With the car loaded, cooler in the backseat, we set off on the Miami freeway.
It was October 2020, during the phase of the pandemic when things were opening up, then closing. Then opening, then closing.
It was changing moment to moment.
I checked in on my email, as we barreled down the highway. And just like that, we suddenly found ourselves confirmed for a photography job that would require us to be traveling for the next three weeks. I looked at Chad and the long stretch of road to Atlanta ahead of us and said, Maybe we need to postpone this.
We were on our way to pick up a foster dog.
Let me explain…
A Once In a Lifetime Love
In 2018, we lost one of the loves of our lives: Axl. He was our first fur-baby, rescued via a commercial construction site that Chad was working on at the time. It was the early days of our relationship, and we’d bonded over our shared love of animals—particularly ones without families.
I’d been photographing animals at my local Humane Society since I was a fashion photographer’s assistant. When Chad and I started dating, we began volunteering together, one day a week, helping to walk the dogs.
Axl was one of those ‘once in a lifetime’ type of dogs. We shared everything with him—except some our travels. We even fostered puppies and kittens, with Axl’s help as the ‘big dog’ in the house. And we got really good at juggling destination photography with being pet owners.
When he passed away in 2018, it was hard to imagine our lives without him in it.
After Axl passed, we began fostering big dogs. Naturally, our first foster was a 165 lb. Great Dane named Polo.
We found that fostering allowed us to open our home and our hearts, when they were still tender. We found Polo’s affection to be incredibly therapeutic after losing our beloved Axl.
Fostering showed us how different breeds and dogs love in their own ways, and it gave us a soul who needed our love in return.
While Polo was in our care, we were able to help raise money for an eye surgery he required. And eventually, to help him find his forever home. He will always hold a special place in our hearts.
After Polo, we welcomed Foster Troy. He was the wildest and most unruly pup we’d met yet.
But he was also the most hilarious.
I personally believe he was sent from the heavens to teach Chad patience, because he pushed every single button Chad has. (Though you can’t tell from their handsome portrait.)
He turned into our quarantine buddy and when he was finally adopted, I really missed him. But Chad still wasn’t ready for “our” dog, nor was our work schedule at the moment.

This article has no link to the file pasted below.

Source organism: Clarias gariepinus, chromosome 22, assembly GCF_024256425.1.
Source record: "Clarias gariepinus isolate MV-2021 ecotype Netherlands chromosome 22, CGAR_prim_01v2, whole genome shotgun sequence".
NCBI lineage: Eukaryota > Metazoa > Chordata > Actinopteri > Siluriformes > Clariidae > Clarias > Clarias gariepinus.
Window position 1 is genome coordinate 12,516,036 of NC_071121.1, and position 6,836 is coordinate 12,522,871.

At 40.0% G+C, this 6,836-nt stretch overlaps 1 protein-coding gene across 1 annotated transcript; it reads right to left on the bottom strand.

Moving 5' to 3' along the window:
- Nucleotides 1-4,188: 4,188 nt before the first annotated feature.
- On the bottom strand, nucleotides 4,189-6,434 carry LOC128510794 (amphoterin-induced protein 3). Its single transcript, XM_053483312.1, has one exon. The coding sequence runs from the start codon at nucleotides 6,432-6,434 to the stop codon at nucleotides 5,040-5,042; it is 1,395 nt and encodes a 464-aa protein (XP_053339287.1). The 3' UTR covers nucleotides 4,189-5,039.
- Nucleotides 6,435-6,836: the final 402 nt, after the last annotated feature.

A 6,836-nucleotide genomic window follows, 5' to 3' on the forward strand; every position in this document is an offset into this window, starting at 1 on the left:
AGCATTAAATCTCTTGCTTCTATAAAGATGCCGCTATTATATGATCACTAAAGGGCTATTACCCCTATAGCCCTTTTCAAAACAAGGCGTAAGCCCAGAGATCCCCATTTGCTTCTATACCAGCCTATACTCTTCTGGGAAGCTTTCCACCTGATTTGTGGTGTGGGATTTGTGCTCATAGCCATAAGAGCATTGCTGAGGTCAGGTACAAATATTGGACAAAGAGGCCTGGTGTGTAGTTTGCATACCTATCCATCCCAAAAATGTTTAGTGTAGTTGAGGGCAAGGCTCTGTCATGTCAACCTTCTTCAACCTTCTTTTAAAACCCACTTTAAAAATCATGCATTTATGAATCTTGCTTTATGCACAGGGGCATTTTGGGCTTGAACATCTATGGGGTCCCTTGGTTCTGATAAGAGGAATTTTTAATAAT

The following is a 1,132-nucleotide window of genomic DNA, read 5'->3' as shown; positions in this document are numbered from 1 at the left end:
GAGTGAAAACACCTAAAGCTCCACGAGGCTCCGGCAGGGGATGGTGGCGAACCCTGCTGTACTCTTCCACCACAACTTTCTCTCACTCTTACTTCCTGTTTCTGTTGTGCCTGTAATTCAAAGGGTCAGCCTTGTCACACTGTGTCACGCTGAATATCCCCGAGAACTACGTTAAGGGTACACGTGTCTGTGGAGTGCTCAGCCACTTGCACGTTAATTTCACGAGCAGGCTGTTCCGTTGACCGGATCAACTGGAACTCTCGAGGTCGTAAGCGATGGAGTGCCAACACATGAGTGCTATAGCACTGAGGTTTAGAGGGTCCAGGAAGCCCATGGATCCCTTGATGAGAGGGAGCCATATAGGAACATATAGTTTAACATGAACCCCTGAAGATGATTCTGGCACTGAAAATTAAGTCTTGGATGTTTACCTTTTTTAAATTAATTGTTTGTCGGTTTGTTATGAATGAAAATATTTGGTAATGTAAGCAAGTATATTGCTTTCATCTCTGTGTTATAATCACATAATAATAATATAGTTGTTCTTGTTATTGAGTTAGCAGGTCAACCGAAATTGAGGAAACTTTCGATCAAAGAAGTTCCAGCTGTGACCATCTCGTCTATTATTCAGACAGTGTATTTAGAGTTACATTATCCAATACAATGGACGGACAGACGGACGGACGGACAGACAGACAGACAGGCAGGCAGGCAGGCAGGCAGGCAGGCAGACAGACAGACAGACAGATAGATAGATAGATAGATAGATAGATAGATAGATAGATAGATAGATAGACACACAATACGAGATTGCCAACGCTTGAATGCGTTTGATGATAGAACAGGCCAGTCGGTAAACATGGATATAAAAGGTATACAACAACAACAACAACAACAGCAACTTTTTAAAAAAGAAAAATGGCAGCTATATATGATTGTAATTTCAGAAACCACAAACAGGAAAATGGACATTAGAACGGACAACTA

But life had other plans.
Learning New Tricks
In October 2020, Chad got an Instagram message from a long-lost high school acquaintance. She’d been following our adventures in fostering and had just rescued a 9-month-old Newfoundland/Standard Poodle herself.
Said dog was “amazing.”
But also— “rambunctious” and “unruly.”
And although they had spent less than three weeks together, the dog would need a new home.
We immediately offered to help. The dog would need to get from North Carolina to Miami, so we offered to pick her up in Atlanta.
Cut to: barreling down the road and thinking this might not work.
We called up the acquaintance who was giving up the dog and said, Maybe we should push it a few weeks, given our new travel calendar.
Her reply: I can’t last a few weeks. I have her (the dog) in a crate in the garage and I try to let her out a couple of times a day.
We replied: We’ll be there in 8 hours.
We were in the middle of the Pandemic Rollercoaster just like everyone else in the industry, and we weren’t looking for a ‘forever dog’ in the slightest—especially a ‘doodle.’
Now, for all my doodle owners who just let out a *gasp,* let me explain.
In my years spent volunteering and staring into the eyes of dogs and cats that are living out their days in shelters, I’ve witnessed how many incredible, purebred animals end up in the rescue and shelter system.
The reality is breeding, breed trends and purchasing designer breeds leads to millions of dogs going unadopted and euthanized each year.
About 6.5 million dogs and cats enter shelters each year and about 1.5 million of them are euthanized. While this is down from 2.6 million in 2011, that’s still over 4000 animals killed each day.